Propelling much of Perot's support was his criticism of the professional political class. "Our system of government is the problem. We've got to change the system," Perot said presciently in 1992. "I'm critical of the system and not individuals. I have said that you could replace everybody in Congress, find the best people in the country, put them in that system, and in months they'd look just like the people you're replacing."
That kind of talk got Perot almost 20 million votes, mostly from Republicans.
Another hallmark of Democratic thinking is the Lesser-Of-Two-Evils situation - the belief that the party establishment need not heed calls for more progressive stances, since anybody who supports progressivism would never allow a Republican to thwart their causes, so they'll hold their nose and vote for the centrist "Third Way" candidate. You'll hear this from Hillary Clinton's supporters who criticize Sanders' supporters who will not vote for her in the general election, combined with threats of a President Trump, a repealed Affordable Care Act, and another couple of conservatives on the Supreme Court.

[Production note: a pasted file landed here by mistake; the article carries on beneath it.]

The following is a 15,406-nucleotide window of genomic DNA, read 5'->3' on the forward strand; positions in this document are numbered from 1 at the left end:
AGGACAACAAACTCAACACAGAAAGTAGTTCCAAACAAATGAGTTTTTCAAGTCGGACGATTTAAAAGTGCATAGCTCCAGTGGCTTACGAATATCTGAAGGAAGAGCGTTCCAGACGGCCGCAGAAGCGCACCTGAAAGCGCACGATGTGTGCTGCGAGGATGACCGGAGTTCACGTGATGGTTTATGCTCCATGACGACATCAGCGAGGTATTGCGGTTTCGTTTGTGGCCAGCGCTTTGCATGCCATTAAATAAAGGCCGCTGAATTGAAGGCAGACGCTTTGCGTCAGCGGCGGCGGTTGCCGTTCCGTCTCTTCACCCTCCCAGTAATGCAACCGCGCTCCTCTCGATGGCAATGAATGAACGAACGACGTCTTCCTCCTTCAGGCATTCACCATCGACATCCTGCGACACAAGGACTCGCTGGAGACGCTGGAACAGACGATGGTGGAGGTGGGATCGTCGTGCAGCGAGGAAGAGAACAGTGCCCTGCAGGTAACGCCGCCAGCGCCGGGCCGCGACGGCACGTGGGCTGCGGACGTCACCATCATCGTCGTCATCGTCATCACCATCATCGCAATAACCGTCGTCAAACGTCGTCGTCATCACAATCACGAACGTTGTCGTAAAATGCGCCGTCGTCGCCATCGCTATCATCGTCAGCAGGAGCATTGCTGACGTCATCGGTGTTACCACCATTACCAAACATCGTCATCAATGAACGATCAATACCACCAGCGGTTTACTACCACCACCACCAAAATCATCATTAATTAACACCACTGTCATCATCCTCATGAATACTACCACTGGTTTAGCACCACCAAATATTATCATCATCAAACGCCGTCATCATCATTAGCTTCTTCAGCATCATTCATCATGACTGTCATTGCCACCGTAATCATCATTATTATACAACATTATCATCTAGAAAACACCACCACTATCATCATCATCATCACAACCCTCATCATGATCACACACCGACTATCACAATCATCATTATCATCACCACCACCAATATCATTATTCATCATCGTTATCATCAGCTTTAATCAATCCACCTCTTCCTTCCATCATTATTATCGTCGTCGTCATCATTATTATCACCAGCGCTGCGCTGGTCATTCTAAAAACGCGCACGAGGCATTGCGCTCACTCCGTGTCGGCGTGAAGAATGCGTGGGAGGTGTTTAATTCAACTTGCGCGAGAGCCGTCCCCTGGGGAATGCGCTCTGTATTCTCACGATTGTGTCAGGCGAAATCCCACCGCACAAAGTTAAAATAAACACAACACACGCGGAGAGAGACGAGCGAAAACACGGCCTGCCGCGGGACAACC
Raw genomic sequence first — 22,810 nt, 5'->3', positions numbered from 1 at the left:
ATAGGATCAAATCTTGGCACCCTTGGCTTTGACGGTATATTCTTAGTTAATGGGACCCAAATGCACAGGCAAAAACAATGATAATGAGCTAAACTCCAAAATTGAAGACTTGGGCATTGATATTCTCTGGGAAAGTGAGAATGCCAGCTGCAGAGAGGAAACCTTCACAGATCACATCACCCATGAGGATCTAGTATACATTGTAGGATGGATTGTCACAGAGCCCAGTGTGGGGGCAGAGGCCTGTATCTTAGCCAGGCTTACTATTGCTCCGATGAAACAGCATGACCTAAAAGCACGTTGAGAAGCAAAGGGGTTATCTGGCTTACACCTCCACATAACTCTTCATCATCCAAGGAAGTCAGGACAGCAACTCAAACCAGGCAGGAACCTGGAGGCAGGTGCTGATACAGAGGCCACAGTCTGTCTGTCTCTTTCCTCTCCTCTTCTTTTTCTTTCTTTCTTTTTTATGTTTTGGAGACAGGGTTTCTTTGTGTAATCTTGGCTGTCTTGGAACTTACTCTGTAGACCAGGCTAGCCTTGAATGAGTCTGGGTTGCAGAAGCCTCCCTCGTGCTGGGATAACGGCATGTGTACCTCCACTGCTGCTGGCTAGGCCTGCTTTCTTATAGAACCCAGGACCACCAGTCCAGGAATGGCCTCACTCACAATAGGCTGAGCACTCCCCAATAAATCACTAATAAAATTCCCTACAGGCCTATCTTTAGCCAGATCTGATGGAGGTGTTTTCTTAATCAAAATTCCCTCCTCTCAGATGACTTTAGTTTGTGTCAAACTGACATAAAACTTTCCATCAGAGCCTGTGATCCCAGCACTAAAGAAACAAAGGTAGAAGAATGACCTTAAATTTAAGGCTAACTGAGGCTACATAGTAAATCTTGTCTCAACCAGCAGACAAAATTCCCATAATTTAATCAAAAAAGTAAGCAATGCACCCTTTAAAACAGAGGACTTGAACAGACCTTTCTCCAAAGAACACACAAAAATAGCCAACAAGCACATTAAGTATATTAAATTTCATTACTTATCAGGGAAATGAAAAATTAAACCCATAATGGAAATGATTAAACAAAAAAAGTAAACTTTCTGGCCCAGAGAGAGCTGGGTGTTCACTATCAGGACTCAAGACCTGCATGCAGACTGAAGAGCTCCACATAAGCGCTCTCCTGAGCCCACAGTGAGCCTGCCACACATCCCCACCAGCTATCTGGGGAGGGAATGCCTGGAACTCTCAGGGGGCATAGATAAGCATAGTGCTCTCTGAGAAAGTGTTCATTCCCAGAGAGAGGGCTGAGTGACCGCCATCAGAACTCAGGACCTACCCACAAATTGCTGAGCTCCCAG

The danger facing Hillary Clinton, though, is that in this election, the greater evil may be perceived to be the continuation of the corrupt political system. Not only will a significant portion of Democratic and progressive voters feel the game is rigged and stay home on Election Day, but those independents and moderates who already see Clinton as untrustworthy and calculating will have their prejudices confirmed. If her opponent is Trump, he will paint her with "Professional Politician, Owned by Wall Street" in every speech and debate and many will see him as the lesser of two evils. Add to that the Republicans and conservatives who see her as the embodiment of evil itself and will turn out in record numbers to oppose her and you have a recipe for a second-straight Hillary Clinton presidential campaign failure.
One comment I read on the Internet summed it up. He expressed his support for Bernie Sanders as the only candidate who would fix the corrupt political system. He then said if the election came down to Hillary Clinton and Donald Trump, he'd vote for Trump, because he'd rather have a candidate who breaks the corrupt political system than one who thrives in it.
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General Election: Nov 3, 2020